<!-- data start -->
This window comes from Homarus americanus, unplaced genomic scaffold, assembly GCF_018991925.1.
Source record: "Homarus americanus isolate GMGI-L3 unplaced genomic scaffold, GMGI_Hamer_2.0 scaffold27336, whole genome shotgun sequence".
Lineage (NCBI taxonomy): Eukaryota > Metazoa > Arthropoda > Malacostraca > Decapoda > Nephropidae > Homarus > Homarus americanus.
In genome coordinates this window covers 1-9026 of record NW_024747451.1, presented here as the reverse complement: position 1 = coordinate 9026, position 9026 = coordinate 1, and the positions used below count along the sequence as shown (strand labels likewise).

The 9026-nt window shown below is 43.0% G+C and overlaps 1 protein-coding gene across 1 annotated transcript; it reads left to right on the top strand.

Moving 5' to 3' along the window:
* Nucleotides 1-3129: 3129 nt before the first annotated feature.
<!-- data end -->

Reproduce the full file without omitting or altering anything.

This window comes from Homarus americanus, unplaced genomic scaffold, assembly GCF_018991925.1.
Source record: "Homarus americanus isolate GMGI-L3 unplaced genomic scaffold, GMGI_Hamer_2.0 scaffold27336, whole genome shotgun sequence".
Lineage (NCBI taxonomy): Eukaryota > Metazoa > Arthropoda > Malacostraca > Decapoda > Nephropidae > Homarus > Homarus americanus.
In genome coordinates this window covers 1-9026 of record NW_024747451.1, presented here as the reverse complement: position 1 = coordinate 9026, position 9026 = coordinate 1, and the positions used below count along the sequence as shown (strand labels likewise).

The 9026-nt window shown below is 43.0% G+C and overlaps 1 protein-coding gene across 1 annotated transcript; it reads left to right on the top strand.

Moving 5' to 3' along the window:
* Nucleotides 1-3129: 3129 nt before the first annotated feature.